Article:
For too many people, in too many situations, the Lord’s Prayer has become little more than a meaningless mantra, or even worse, a kind of “good luck” saying.   

        A man in Missouri shares this story about his high school football days (from well before the recent Supreme Court ruling concerning prayers on the field):

        “I remember reciting that prayer with the Neosho High School football team for four years. Every Friday night, right before we’d go out to play, the whole team would gather around in one moment of sanity, as together we said ‘The Lord’s Prayer’ and ended it with ‘lead us not into temptation, but deliver us from evil. For Thine is the kingdom and the power and the glory forever. Amen.’  Then two or three seconds later, we’d all scream, ‘Let’s kill ’em!’ “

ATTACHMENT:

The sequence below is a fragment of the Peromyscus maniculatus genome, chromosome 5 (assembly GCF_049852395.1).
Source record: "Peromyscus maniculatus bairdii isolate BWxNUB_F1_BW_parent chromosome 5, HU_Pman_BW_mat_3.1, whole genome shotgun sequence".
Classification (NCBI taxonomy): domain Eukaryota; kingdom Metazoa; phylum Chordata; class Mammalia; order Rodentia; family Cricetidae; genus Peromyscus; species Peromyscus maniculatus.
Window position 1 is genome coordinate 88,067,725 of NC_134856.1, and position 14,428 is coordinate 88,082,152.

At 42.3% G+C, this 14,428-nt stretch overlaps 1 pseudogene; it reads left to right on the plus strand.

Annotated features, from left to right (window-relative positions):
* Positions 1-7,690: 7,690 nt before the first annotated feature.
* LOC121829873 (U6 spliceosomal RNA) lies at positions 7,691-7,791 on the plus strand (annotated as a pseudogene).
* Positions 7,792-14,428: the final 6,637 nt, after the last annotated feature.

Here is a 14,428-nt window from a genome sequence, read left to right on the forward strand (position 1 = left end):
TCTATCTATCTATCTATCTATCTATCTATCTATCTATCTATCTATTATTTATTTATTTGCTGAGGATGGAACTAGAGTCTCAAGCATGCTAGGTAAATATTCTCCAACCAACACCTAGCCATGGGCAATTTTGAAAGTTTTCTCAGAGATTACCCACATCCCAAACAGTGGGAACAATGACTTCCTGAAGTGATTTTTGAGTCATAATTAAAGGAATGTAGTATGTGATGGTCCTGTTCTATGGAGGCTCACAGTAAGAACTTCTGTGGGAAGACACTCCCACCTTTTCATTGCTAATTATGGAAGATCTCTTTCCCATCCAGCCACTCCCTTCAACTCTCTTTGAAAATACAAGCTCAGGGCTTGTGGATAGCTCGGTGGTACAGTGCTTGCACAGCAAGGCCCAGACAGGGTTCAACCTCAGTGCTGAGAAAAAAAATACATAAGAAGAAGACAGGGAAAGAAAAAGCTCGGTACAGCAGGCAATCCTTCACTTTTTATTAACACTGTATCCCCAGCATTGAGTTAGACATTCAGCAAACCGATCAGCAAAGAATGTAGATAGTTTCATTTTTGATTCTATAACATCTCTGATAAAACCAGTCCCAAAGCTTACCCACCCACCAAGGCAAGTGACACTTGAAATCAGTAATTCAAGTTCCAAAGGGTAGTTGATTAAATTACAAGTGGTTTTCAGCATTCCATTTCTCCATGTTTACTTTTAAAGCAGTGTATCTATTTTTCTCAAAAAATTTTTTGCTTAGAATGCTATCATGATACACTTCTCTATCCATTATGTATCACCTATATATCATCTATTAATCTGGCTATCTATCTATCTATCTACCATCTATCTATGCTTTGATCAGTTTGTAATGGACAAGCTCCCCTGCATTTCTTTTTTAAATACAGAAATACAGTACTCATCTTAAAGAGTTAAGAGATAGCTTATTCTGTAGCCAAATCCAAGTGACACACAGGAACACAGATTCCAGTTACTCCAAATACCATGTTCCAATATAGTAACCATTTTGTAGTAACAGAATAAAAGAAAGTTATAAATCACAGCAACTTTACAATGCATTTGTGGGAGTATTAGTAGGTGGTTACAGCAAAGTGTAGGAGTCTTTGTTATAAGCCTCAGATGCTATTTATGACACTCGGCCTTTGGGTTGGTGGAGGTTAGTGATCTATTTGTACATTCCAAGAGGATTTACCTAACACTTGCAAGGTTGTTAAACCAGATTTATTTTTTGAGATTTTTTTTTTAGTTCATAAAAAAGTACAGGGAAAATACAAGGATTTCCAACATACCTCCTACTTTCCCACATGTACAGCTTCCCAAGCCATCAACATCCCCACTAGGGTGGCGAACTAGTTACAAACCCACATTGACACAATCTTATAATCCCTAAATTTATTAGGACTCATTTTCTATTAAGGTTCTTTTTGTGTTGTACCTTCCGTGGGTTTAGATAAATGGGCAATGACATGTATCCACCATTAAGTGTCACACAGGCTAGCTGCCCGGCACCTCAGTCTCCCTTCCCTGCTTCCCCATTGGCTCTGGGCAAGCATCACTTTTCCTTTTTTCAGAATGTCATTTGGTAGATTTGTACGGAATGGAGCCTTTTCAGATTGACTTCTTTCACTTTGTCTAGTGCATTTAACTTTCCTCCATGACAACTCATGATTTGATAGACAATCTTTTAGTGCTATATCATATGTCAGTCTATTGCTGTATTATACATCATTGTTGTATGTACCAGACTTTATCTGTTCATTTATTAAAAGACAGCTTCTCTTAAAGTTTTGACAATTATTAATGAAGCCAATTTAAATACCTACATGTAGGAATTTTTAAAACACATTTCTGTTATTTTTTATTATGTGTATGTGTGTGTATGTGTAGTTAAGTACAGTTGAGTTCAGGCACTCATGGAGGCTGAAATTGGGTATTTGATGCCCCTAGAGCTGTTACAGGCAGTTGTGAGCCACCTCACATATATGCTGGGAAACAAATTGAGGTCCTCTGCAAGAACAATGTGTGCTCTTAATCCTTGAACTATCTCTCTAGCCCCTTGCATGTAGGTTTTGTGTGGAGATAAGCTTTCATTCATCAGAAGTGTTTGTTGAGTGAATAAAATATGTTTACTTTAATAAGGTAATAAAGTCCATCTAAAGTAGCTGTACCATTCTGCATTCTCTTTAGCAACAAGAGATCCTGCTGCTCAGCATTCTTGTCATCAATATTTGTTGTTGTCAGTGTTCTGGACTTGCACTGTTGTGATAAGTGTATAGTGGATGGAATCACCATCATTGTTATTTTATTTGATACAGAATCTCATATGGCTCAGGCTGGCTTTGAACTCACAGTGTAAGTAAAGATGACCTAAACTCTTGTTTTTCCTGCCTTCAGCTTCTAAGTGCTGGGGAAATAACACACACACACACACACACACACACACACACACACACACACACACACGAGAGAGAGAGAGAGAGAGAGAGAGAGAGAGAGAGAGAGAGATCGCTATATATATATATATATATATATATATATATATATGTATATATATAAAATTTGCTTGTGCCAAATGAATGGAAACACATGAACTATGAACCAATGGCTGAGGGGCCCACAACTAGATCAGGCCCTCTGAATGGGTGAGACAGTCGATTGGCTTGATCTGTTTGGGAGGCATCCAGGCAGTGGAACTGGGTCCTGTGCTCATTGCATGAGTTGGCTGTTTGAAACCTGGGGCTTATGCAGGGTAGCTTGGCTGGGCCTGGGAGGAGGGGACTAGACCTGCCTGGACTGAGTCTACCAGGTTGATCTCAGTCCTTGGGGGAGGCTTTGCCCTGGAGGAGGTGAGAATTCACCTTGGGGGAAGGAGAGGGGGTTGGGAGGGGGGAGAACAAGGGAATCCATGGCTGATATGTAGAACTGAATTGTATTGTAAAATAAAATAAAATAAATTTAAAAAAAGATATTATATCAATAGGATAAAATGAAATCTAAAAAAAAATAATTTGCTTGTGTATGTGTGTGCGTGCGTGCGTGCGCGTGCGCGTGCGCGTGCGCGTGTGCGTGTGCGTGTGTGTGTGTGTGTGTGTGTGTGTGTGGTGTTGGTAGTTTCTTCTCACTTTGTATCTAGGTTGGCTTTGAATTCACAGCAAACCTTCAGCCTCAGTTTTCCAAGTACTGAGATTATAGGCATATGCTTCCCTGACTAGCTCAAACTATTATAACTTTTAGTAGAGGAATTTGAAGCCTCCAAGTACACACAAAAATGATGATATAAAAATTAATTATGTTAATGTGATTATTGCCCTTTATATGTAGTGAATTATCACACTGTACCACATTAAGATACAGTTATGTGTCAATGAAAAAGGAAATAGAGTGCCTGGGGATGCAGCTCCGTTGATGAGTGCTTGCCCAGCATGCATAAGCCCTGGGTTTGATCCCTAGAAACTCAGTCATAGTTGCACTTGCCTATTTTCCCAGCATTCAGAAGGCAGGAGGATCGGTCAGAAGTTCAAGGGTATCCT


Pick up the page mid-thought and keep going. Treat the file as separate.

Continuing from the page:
The tragedy of that story is that it demonstrates how the very prayer Jesus gave us to keep us spiritually alive and alert – and not tied to praying simply “vain repetitions” – that VERY prayer we’ve managed to turn into the BIGGEST vain repetition of all.

        Today’s Gospel reading talks about staying in the fullness and freshness of God’s Holy Spirit.  Jesus promised us that we can stay open and connected to the power of the Spirit. “Ask,” he insisted, “and you will receive” – not just some of us, not just those with special gifts, but everyone.